Later this week a familiar story will play out when a private medical marijuana company, Canntab Therapeutics Limited, merges with a shell, Telferscot Resources Inc., and starts trading on the Canadian Securities Exchange, thereby providing investors with yet another way to play the marijuana industry.
But this transaction is different in a couple of ways: first it will bring to an end the seven-year hunt by Telferscot — which went public in 2011 as a mineral exploration company — to find either a permanent partner or a permanent business.
Along the way Telferscot sold its major business, did a return of capital to its shareholders, announced a plan (later scrapped) to acquire silver gold assets in Mexico, raised equity at $0.01 a share, before inking a deal with Canntab last November that was approved by its shareholders last month.
More importantly, Canntab, whose motto is putting the medical into medicinal cannabis, is a different sort of medical marijuana related company. Its business is producing tablets, which would give medical marijuana users a different way of ingesting cannabis. (Hence the stock symbol: PILL.)
“We are the first in Canada, and possibly in the rest of the world,” said Richard Goldstein, the company’s chief financial officer, who formed Canntab with chief executive Jeff Renwick in the middle of 2016.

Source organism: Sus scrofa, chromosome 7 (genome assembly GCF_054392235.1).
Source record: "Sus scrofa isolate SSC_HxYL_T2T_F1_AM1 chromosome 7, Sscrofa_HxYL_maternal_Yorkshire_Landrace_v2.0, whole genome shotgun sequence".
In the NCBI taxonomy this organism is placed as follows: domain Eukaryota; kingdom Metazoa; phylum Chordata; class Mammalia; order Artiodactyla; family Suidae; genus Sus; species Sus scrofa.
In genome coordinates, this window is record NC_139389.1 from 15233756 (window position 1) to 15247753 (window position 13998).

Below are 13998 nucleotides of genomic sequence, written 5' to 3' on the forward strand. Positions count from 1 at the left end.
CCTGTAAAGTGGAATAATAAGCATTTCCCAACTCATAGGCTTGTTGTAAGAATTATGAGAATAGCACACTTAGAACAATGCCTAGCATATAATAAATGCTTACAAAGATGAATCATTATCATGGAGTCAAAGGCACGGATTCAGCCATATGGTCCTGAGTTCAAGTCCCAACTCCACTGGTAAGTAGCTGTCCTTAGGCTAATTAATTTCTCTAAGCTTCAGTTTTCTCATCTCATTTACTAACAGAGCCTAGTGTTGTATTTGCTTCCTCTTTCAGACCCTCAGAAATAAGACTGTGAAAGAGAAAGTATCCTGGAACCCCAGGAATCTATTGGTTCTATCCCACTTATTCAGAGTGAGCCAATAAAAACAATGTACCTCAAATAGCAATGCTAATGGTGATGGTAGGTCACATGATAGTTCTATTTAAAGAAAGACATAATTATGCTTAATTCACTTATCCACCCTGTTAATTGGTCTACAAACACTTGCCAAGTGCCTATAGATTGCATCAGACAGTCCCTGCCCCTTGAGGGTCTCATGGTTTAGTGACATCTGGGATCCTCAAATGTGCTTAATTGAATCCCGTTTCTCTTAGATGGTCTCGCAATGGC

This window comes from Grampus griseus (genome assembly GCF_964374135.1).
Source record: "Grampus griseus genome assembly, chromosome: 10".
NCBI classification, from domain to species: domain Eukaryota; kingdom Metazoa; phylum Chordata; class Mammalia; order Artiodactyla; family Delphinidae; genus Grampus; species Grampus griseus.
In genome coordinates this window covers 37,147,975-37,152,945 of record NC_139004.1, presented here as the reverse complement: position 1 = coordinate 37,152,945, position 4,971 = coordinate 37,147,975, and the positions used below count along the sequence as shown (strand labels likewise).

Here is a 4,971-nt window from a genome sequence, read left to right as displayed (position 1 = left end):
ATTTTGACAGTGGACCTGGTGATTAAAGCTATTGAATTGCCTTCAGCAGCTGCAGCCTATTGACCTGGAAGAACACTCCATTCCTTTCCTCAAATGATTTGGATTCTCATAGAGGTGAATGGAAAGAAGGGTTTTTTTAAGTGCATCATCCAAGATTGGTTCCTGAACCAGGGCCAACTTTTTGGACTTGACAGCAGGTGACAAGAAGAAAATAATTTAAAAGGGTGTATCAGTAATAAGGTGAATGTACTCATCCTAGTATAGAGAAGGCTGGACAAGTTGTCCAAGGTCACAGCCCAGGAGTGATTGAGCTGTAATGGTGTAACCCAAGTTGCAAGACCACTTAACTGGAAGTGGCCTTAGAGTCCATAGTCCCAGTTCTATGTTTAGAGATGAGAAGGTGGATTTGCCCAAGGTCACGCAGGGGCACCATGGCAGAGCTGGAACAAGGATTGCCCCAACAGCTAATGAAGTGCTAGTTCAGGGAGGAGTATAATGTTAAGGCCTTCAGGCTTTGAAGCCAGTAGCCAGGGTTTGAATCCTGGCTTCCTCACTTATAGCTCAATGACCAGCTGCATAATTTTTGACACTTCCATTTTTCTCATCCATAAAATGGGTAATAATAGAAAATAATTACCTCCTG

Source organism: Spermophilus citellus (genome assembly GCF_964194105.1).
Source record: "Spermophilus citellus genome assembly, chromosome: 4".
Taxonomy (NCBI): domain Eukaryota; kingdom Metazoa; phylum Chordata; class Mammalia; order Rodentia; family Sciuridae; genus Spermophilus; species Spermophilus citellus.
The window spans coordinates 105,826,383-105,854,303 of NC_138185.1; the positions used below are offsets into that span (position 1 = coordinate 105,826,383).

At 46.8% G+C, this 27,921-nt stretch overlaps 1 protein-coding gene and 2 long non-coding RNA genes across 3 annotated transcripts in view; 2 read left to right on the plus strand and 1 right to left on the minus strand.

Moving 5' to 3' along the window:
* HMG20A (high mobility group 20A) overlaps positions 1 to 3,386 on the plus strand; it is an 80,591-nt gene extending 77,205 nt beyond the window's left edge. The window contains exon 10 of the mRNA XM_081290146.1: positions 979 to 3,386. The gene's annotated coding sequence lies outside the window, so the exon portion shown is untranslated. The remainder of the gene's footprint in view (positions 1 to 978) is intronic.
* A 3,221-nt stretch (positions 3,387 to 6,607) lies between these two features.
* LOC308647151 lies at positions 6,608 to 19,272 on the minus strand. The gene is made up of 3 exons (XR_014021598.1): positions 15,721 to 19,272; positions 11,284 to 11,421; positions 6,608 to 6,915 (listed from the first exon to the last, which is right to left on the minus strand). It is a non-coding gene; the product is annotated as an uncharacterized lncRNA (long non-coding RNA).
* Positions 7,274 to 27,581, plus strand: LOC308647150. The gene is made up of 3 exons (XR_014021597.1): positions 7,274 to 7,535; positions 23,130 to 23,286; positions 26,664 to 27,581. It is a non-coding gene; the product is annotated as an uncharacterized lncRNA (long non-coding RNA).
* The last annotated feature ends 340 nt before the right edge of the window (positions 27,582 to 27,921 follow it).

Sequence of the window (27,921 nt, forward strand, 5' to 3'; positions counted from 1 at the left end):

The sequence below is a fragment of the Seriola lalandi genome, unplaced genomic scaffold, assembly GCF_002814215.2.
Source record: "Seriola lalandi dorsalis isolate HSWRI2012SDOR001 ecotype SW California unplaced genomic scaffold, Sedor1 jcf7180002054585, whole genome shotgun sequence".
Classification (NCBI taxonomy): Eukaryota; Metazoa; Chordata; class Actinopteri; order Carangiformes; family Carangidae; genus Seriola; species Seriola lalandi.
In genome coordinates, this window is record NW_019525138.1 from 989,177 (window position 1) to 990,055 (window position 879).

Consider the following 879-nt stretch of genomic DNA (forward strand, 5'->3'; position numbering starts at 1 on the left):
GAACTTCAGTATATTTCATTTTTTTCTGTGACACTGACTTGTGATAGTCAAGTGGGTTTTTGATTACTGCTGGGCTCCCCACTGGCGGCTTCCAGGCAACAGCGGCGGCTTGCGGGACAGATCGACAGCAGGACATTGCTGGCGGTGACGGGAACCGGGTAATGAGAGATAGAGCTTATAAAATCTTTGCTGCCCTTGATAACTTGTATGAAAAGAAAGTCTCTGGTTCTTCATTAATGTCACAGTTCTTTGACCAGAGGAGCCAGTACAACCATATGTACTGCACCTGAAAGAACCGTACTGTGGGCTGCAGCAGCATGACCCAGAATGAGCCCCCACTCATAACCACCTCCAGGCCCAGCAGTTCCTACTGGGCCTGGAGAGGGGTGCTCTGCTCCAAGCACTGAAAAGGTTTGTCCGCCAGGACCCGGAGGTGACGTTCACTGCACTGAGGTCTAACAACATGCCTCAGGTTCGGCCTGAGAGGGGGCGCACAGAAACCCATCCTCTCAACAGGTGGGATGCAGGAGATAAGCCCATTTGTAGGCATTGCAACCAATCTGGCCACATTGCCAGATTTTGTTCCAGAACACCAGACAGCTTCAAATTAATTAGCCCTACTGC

Canntab, which raised $5 million (at $4 a share, and $1 on a post-merger basis) as part of the transaction with Telferscot, hasn’t received regulatory approval for its tablets, which it says come in two forms — instant release and extended release — and in a variety of doses.
Canntab licensed the technology from a predecessor company for cash and shares. That company had spent about $2 million in developing two extended-release tablets, one of which has received a patent.
So why work on a tablet rather than a product that can be inhaled?
Renwick argues a tablet provides many advantages: it’s of consistent quality, it’s discrete, it’s easy to digest and it’s useful to patients who have trouble smoking. And marijuana-infused tablets are more effective than swallowing gummy bears containing marijuana. The plan is to sell the tablets in a blister pack.
Renwick, a former hockey player who played in Germany, has had a long history in and around the pharmaceutical industry, and most recently was chief executive of Orbus Pharma. Prior to forming Canntab with Goldstein, the two worked in the generic pharmaceutical business.
Canntab has filed seven patent applications for its two products. It has also entered into agreements with Emblem Cannabis Corp., which has a licensed producer’s licence.
So what are the plans? According to the 390-page document prepared for the meeting of Telferscot shareholders, the next eight months will initially be given over to making exhibit batches for third-party clinical studies in Canada. Those will start shortly.
“There is no certainty that Health Canada will approve the tablets. In a worst-case scenario, we will be forced to market ourselves as an edible. But we think tablets are a natural progression,” said Goldstein. “We are not making any claims that the tablet will treat any specific illness or condition.”
Other plans include expansion into certain U.S. states, where it will be seeking a manufacturing and distributors licence, and to the start of an international expansion.
As part of that rollout, Canntab has developed a seven-stage commercialization process that will cost more than $1 million.
Source: Financial Post